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  • So, I arrive in Chiang Mai, Thailand.

    I wander the streets set up in a small cafe - The Blue Diamond - begin reading a backpacker magazine and find a short article on Mindful Farm in Samoeng just east of the city. Hmmm, sounds good 150B per night stay on a real farm with a former Buddhist Monk? Learn meditation, the simple life as Pi Nan (Pi Nan translates to former monk, its a form of respect) puts it upon my arrival. The rented Honda 125 ride is not the easiest! I strap my bag and go - only to get lost several times due to the inability to read road signs or the map. Maps in Thailand are horrible - it really depends which map you in the misfortune of locating?!

    After several failed attempts at asking for directions I finally locate a young woman who can speak english and assists me with the road and signs to guide me to Pang Term, the small village that Pi Nan grew up in as a hunter in his youth. His sister, brother are waiting in the village shop and they guide me to the farm. The farm is a series of small mud huts, all exposed due to two years of neglect and monsoon rains. Basically a tin roof remains over what we will call the kitchen area. No toilet yet, since the pump in the small stream is not working. More on this later.

    Sa Wat dee Kap

    I am Pi Nan

    Wow, this place is remote!? You were a hunter, before farmer?

    Yes, when I was very young, we killed anything. I hunted with my father. The Thais eat anything that moves. At one time this valley was filled with buffalo, cows, chicken, monkeys, and small tigers. Pi Nan holds up his hands to show the size, which matches a small cat.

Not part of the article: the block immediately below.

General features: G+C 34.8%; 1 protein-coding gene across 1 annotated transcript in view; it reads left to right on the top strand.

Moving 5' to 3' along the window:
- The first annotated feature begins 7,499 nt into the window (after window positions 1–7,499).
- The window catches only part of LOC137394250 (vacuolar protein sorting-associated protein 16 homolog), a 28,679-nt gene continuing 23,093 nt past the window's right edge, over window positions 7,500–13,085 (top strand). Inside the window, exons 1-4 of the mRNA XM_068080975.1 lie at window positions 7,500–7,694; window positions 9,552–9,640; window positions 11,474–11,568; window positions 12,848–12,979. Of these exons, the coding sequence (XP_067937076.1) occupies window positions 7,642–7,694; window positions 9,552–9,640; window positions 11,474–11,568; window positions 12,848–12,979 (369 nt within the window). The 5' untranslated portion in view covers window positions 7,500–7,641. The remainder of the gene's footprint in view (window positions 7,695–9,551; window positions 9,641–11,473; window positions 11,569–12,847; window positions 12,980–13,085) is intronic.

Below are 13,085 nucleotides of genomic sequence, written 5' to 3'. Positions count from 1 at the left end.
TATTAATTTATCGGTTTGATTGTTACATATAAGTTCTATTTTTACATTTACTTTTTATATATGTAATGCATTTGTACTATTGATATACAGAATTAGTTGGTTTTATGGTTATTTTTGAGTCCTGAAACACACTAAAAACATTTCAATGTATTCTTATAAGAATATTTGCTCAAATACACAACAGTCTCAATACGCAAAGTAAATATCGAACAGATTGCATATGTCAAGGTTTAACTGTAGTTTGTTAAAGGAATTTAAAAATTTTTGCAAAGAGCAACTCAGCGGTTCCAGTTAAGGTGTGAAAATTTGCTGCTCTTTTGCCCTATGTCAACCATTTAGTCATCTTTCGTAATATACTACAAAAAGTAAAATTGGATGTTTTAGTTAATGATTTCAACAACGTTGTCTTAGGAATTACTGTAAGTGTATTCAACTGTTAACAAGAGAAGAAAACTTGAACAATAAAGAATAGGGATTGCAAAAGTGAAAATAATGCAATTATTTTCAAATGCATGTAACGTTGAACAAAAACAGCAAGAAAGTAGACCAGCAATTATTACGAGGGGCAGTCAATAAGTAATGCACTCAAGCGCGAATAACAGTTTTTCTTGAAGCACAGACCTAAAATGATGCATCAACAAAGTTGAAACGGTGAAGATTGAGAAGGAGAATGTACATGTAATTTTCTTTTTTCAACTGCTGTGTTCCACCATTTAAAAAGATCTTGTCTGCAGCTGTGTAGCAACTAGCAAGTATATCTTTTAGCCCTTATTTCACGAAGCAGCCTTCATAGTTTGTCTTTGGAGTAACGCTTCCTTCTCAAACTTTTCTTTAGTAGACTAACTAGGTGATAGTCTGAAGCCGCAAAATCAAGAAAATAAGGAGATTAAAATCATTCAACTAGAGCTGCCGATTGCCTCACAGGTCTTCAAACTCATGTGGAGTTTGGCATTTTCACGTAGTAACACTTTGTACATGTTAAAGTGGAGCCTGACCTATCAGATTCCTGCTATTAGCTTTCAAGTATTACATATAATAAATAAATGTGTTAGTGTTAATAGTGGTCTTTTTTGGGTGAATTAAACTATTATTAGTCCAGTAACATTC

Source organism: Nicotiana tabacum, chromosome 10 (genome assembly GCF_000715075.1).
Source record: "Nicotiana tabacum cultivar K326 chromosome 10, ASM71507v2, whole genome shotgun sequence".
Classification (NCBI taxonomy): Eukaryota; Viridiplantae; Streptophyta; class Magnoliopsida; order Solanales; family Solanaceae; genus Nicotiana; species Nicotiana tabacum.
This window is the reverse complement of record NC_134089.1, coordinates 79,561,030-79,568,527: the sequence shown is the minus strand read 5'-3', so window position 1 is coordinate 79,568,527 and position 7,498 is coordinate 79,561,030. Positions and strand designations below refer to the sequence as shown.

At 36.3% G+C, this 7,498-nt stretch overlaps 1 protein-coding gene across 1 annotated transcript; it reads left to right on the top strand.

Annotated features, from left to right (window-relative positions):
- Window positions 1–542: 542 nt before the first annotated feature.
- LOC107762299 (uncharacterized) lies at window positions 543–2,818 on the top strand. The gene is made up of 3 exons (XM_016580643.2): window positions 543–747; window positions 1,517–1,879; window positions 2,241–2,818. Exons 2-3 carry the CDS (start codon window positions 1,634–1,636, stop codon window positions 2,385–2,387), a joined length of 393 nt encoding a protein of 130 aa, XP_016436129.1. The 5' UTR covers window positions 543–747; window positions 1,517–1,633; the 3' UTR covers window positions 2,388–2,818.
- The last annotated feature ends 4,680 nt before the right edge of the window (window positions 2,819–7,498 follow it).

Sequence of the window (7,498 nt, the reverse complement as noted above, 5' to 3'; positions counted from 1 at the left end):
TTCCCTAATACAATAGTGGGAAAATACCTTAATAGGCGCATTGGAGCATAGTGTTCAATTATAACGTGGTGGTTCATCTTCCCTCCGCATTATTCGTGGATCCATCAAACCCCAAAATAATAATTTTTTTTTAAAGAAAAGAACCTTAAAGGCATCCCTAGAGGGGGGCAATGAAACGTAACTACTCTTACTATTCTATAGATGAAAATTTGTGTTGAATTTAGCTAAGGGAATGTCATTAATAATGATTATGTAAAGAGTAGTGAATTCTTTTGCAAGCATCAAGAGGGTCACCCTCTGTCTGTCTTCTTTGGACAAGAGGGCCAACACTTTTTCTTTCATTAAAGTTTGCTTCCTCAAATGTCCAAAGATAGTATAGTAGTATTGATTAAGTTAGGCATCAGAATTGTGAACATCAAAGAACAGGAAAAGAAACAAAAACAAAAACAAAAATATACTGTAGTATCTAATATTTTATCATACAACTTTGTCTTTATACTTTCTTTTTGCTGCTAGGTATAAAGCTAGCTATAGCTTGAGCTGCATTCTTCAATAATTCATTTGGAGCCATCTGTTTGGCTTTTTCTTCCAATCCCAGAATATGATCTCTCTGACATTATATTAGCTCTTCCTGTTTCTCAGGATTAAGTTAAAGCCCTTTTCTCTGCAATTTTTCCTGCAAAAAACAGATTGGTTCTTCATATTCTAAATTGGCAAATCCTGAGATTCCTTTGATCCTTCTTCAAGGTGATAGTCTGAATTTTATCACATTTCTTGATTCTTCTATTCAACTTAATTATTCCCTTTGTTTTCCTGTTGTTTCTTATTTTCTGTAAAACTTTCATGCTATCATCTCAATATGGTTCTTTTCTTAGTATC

Small Tigers!? Tigers the size of cats - nice image. I let this one go, half laughing.

    Yes then I entered the Wat, or temple to become Monk.

    Ahhh, I see.

    This is where I learn to be compassionate and did not want to kill for my food any longer.
    I am like a Buddhist Cowboy.

    Hahaha, this is perfect, I think. The night is cool and warm all at once. I can sense the kindness, the openness, as we share a simple meal together (most of the food I cannot identify) with Pi Nan and his "Papa", a man in his mid seventies that is tirelessly splitting bamboo for the thatched roofs. We finish an amazing meal by the fire. All vegetarian and from his mothers farm. I offer up the milk and water I brought with me. I could not find bread that Pi Nan requested by email at the market. But there is plenty of rice - lots of sticky rice!

    I set up camp within one of the huts - with another volunteer, a sharp witted, quiet 20 year old Italian with a German accent named Dominic. He laughs when he sees the expression on my face upon my arrival - lets say I was a little road weary and shocked at the condition of the farm.

    After dinner I crash hard in the small hammock/tent thing I brought with me. Not knowing really what I had gotten myself into.
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